Fraser Nelson

How Charlie Whelan killed New Labour

How Charlie Whelan killed New Labour
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Last summer, The Spectator received a letter from Charlie Whelan's solicitors complaining about this post - where we mention their client's spot of bother with his colleagues at Unite. Carter-Ruck were instructed on one of the no-win-no-fee deals: it cost Whelan nothing to sue, but could cost us £thousands to defend. So the lawyer's letter is, by itself, an effective form of intimidation. A magazine with a small budget obviously faces huge pressure to do what he wanted: apologise, pay up and (suspiciously) undertake not to pursue the story any further. Under the circumstances, The Spectator could do only one thing.

Our full investigation into Charlie Whelan is the cover story of tomorrow's magazine (see image, left). We have spoken to several Labour and union people - people who have no symapthy for our magazine, but who recognise that Whelan is trying to silence the press with libel threats and that he should be confronted. We have seen a copy of the grievance procedure brought against him by several members of Unite, some of who said they were too fearful of reprisals to be named. Three did name themselves. Carter-Ruck claimed their grievances were "withdrawn". In fact, the

Unite officers reached compromise agreements - the type where money changes hands. Their case was absolutely not dismissed.

Here is an extract from the cover piece, by myself and Ed Howker:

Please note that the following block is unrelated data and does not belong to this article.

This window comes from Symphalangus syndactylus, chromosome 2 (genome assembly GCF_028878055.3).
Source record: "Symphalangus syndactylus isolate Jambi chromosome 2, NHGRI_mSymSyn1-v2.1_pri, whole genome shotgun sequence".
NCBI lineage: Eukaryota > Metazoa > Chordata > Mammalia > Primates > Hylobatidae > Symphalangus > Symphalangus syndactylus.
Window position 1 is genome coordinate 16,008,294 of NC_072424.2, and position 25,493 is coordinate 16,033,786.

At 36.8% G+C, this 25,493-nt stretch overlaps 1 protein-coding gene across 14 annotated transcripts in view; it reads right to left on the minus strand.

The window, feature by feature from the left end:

Mr Whelan's style - bullying - may be commonplace in the rougher world of Westminster (and, by some recent accounts, inside No10 itself). But in a union devoted to tackling bullying, such a modus operandi was extraordinary. After he had been there for little over a year, several of his colleagues brought a formal "joint grievance" against him seeking a full investigation into his behaviour. Only three complainants were prepared to name themselves: Sarah Merrill, John Cryer and Vicky Foxcroft. All were political officers, reporting directly to Mr Whelan.

The formal grievance, a copy of which has been obtained by The Spectator, said the others will not name themselves "due to fear of intimidation and reprisals, and due to the cultural atmosphere that prevails." In her complaint, Ms Merrill referred to "a real culture of fear, and a climate of bullying that [Mr Whelan] allows to take place in his department." She

mentioned "a verbal violent and abusive tirade" which he made. "People cannot reason with Charlie," says the grievance. "They are just there to do as they are told and do what he wants."

It also describes how he appointed John O'Reagan as his deputy without advertising the post, in defiance of union procedures, and then built up praetorians of his own. As the grievance put it, "a pattern of behaviour is allowed under Charlie's leadership" where the few whom he trusts "are abusive, aggressive, and generally intimidating to others with his knowledge and approval." His arrival at the Union has led to a "culture of bullying and intimidation that appears to be endemic."

We go on to explain how this power axis - Balls-Brown-Whelan - has surprisingly little ideological agenda. It's just power, for power's sake. The next mission is to fix the succession for Ed Balls. Who will oppose them? Well, Lord Mandelson is about the only one still standing. John Hutton, James Purnell, Alan Milburn, John Reid - all the big Blairite beasts are skulking away from Parliament. Whelan and his mates succeeded in keeping Brown in power. But the result was to kill New Labour. And for that, he deserves the gratitude of the Conservatives.

We asked Charlie Whelan and Unite numerous questions before publishing. They didn't answer any of them.  Would it not be better for Mr Whelan to engage with us openly than employ attack dogs like Carter-Ruck to issue threats and bluster?  Our story is on the newsstands tomorrow.